Gone are the days of the grouchy old man behind the counter wondering where all the “real” fans are.



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sells books. No one on this planet will be as excited about your book as you are. Get out to your local shops and meet the owners you want so desperately to stock your comics. Bug them relentlessly about doing in store signings and events. Get together with a like-minded group of creators and attack in force. A great many comic conventions got started with several creators banding together to do store based events. This is how we win!

The comics industry, like any other industry, will naturally move through ups and downs. It will ebb and flow. What we’re experiencing now is without question a readjustment across the entire industry. Another of those seismic shifts, if you will. But that doesn’t mean it’s a bad thing. Change like this causes some discomfort, sometimes a bit of pain, but in the end this will improve the industry in a great many ways. How, you ask? I’ll tell you.


The first, and in my opinion the foremost way, is that a far greater variety of comic book properties will begin getting out to an audience that’s starving for them. Sequential storytelling has been around since the first men lived in caves, and it will always be a vital way for us to tell stories and entertain, as well as being a tool to teach those who come after us. Independent comics are a vital source of new talent, new stories, and new life for the industry. Now that the distribution monopoly has begun to die it’s important to fill the product gaps with vibrant interesting stories that reinvigorate the fan base. These new stories have to have substance and get under people’s skins where

they will stay and be remembered. Using the vastly greater diversity of creators, styles, and stories available in the independent comic scene is the engine that will drive everything else.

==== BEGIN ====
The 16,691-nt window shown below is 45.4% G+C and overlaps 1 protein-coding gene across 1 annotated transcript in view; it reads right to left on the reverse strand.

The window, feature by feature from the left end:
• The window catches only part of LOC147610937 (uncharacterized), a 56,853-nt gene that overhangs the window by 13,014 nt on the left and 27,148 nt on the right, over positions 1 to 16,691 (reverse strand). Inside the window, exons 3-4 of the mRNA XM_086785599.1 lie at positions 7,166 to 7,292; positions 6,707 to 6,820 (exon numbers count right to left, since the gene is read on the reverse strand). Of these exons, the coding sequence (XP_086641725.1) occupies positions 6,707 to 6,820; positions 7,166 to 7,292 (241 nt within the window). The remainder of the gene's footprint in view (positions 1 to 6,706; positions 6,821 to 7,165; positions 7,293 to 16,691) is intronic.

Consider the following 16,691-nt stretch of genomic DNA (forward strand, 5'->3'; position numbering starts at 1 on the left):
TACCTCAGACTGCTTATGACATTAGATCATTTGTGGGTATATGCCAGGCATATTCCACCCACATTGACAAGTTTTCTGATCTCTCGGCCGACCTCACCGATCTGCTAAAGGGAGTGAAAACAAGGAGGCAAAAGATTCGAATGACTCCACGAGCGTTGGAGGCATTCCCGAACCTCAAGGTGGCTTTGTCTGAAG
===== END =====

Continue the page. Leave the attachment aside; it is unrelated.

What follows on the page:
Next up, this sort of readjustment will force evolution on an industry that has become far too comfortable for its own wellbeing. Comics used to own the lion’s share of children’s entertainment outside of Saturday morning cartoons, but the internet and video games have changed that forever. What used to be “if you build it they will come.” is now “you have to find them and shove it down their throats to make them notice!”. Comics used to be big, bold, and in your face in that insidious, counter culture sort of vibe, and it has to get there again. Store owners have to innovate to get the traffic. Creators have to take chances to keep their fans engaged. Companies have to streamline to keep costs low and product on the move. This is not new news, but things have shifted from ‘this might be a good idea’ to ‘if we don’t we’re dead’. The time is now.


Ladies and gentlemen, the State of the Union is we’re still alive and breathing. We have tough times ahead, there’s no denying that. Uncertainty, anxiety, and fear lurk as we figure this out on the fly. Yes, this will be difficult. We will likely lose more stores, shows, and creators. It will be challenging to navigate the new waters, to steer a course safely to the other side, but it’s doable. It’s possible. And if we do it, we as creators and comics as an art form will be better and stronger for it.